How can the government’s questionable decision to allow Alvaro Sobrinho to invest in the country despite the many controversies surrounding him or the patent smugness of the regulatory bodies despite the references to Mauritius in the Paradise papers after those in the Panama papers be good for the country? How can there be inaction in respect of the alleged links between MPs and party members with drug traffickers and kingpins despite the government’s proclaimed determination to eliminate drug trafficking in the country? The list of such expedient decisions is long.
Saving our litchis
Any problem faced by the country should automatically trigger cogent and well thought out actions to resolve it efficiently. Let us take two topical examples: the 70% drop in litchi production this year and the many shortcomings exposed in respect of fire prevention measures in the country in the wake of the recent tragic fire in the stores of Shoprite. The nation hopes that in both cases urgent steps are being taken to address them in a comprehensive manner to prevent their recurrence in future.
In the case of litchis, taking refuge behind adverse climatic conditions this year after culling 38,318 bats in 2015-2016 won’t do. We expect the Ministry to urgently examine the real causes of this dramatic fall in production and come forward with a series of measures to improve production through better cultural practices, a wider varietal range (including litchis varieties which fruit in higher altitude such as in Dehra Dun in India or from Chiang Mai in Thailand) and incentives to encourage more planters to invest in more litchi orchards. There are for example 12-13 litchi cultivars and some 20 varieties which are commercially cultivated in India and China respectively.
In short, production must be boosted through more scientific cultural practices of a wider range of varieties of litchis over larger areas in the most suitable locations. Let us ensure through a range of appropriate measures that the country never again harvests such a poor crop of litchis. I must confess that I am quite partial to litchis. Every year in season I indulge in eating them profusely and unreservedly. I am therefore quite peeved at missing out on litchis on my annual indulgence this year!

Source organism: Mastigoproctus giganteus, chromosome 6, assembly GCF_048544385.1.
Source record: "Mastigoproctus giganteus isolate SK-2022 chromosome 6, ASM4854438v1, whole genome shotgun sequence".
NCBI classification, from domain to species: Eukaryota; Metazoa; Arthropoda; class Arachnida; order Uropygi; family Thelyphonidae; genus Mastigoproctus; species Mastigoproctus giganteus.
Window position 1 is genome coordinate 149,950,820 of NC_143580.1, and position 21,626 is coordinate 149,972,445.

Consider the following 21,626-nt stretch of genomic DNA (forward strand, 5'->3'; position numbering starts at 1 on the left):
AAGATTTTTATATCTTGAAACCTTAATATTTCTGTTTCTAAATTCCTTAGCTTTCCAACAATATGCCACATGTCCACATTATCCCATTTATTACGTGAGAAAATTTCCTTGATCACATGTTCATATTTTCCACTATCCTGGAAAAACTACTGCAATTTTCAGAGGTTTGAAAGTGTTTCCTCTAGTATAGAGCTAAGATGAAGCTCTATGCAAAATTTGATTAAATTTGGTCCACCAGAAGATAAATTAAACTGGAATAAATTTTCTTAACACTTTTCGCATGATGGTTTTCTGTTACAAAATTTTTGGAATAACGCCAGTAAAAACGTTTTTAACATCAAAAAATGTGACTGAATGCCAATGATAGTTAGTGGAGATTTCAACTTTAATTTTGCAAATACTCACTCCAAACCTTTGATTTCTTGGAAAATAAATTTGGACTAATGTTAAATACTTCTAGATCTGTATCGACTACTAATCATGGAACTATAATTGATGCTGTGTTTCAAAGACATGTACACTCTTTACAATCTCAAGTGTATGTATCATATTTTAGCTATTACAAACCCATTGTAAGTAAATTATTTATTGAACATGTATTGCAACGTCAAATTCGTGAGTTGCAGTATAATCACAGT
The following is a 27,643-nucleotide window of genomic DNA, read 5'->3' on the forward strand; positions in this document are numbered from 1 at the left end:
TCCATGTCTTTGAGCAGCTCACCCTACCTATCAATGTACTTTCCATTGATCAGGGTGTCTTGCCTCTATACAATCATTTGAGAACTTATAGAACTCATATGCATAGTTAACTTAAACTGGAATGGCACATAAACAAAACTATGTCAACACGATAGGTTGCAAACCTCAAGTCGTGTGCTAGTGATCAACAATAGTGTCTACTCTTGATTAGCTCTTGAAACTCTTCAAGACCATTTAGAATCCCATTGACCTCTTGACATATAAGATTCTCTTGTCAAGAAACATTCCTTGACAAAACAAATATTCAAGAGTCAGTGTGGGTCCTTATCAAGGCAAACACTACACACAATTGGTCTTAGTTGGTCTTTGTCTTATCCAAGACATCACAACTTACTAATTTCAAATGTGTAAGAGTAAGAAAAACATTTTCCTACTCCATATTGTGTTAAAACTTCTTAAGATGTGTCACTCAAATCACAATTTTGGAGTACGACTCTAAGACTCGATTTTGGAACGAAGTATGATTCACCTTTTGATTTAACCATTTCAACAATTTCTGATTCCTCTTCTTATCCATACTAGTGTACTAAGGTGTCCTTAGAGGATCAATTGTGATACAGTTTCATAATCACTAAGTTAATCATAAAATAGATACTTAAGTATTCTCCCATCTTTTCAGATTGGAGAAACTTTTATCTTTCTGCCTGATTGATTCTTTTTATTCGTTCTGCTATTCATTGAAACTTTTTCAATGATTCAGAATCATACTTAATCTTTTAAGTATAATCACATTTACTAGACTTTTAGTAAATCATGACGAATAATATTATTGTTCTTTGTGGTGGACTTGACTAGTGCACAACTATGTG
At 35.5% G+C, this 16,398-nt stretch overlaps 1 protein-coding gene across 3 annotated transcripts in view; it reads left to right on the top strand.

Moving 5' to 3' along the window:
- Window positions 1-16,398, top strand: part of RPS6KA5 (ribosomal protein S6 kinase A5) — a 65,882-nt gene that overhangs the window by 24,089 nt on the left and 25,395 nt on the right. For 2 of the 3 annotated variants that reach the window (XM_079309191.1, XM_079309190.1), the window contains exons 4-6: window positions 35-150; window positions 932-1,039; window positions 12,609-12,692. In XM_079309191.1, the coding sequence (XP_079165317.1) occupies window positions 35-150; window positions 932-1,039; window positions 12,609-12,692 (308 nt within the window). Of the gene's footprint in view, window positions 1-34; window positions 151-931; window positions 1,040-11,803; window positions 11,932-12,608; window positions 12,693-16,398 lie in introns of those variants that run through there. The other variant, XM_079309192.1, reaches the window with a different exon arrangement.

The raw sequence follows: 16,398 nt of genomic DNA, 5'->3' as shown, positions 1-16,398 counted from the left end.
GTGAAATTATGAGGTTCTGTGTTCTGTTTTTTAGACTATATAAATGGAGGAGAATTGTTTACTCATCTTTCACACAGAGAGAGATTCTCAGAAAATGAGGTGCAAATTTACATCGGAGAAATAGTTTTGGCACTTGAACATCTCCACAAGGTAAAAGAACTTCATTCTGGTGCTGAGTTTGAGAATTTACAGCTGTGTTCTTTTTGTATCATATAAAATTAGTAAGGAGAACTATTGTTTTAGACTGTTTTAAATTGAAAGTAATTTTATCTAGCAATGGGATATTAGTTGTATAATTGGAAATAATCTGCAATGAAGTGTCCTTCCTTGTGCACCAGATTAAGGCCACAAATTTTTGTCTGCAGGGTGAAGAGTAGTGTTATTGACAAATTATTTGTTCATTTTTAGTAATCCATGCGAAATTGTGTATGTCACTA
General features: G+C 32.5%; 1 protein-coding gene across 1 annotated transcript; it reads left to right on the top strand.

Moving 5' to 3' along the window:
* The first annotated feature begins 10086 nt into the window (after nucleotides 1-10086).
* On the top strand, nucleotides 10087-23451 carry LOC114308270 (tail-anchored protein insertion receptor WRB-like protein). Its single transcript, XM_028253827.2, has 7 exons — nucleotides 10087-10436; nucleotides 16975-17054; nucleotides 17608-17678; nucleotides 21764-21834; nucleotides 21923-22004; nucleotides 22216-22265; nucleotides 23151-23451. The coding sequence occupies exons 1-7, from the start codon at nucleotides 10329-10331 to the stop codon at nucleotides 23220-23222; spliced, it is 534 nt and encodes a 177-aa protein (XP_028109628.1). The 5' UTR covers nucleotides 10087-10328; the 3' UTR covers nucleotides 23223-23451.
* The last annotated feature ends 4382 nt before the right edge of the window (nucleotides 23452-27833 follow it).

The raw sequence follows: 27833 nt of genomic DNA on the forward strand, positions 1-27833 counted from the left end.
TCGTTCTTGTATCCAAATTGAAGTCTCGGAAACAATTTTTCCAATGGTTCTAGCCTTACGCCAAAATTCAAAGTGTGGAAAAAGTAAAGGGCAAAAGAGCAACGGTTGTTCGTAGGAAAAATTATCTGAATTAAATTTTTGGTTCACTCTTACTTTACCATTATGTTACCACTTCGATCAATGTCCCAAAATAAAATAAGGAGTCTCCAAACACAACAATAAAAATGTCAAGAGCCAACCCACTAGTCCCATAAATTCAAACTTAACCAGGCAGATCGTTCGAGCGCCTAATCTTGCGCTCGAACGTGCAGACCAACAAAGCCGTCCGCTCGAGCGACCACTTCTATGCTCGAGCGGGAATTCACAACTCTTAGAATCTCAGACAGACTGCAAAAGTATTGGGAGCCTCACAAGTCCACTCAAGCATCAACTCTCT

Benchmarking fire prevention
Similarly, fire prevention must be benchmarked in what prevails abroad. Fire prevention in commercial, industrial, storeyed residential and public buildings, etc., is anchored on a range of devices and safeguards such as fire, smoke, heat and gas detectors, fire alarms, fire sprinkler systems, fire doors, fire exits, fire extinguishers as well as regular fire drills. These drills create awareness and educate people on the procedures of evacuation in case of fire.
Health and safety officers also have a key role to play in fire prevention. The map of the fire prevention system and devices of all buildings is on record and easily accessible to firefighters. The fire prevention system in place is regularly verified and validated by inspectors every year in accordance with a comprehensive check list. Residential houses need to have smoke and gas (including carbon monoxide) detectors. More and more houses in England are also equipped with fire alarms, heat detectors and other fire prevention devices.
It is therefore important that the tragic fire at Shoprite trigger a sea change in approach and mind set and put in place a really efficient fire prevention system encompassing all buildings at risk in the country based on the above key elements. It is equally important that the training and the equipment of the firefighting corps is beefed up to the best norms prevailing. Annual increases in the budget of the fire services cannot be an end in itself. It must be matched by operational efficiency and a holistic approach to fire prevention and firefighting in the country in accordance with a comprehensive and well codified and rehearsed protocol. Above all fire prevention systems must eliminate the risks of disastrous and tragic fires in the country.
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All is certainly not well in the country. Running the affairs of the country is a job which more and more requires proven intellect and skills. Without the right qualities, the government is necessarily out of its depths in a world requiring more talent and well honed managerial acumen to address more and more difficult challenges and problems. The upshot is that the prospects of both the people and the country cannot be as bright. As can be seen in the chequered history of the world, it is not a job for the dilettante.
Decision making must also be guided by fundamental principles, a high code of ethics, ideals and a commitment of service to the people and the country. Those who do not subscribe to these core values and ideals should be jettisoned without any compunction as every nation and country deserve far better. The world would be so much better for all.
* Published in print edition on 1 December 2017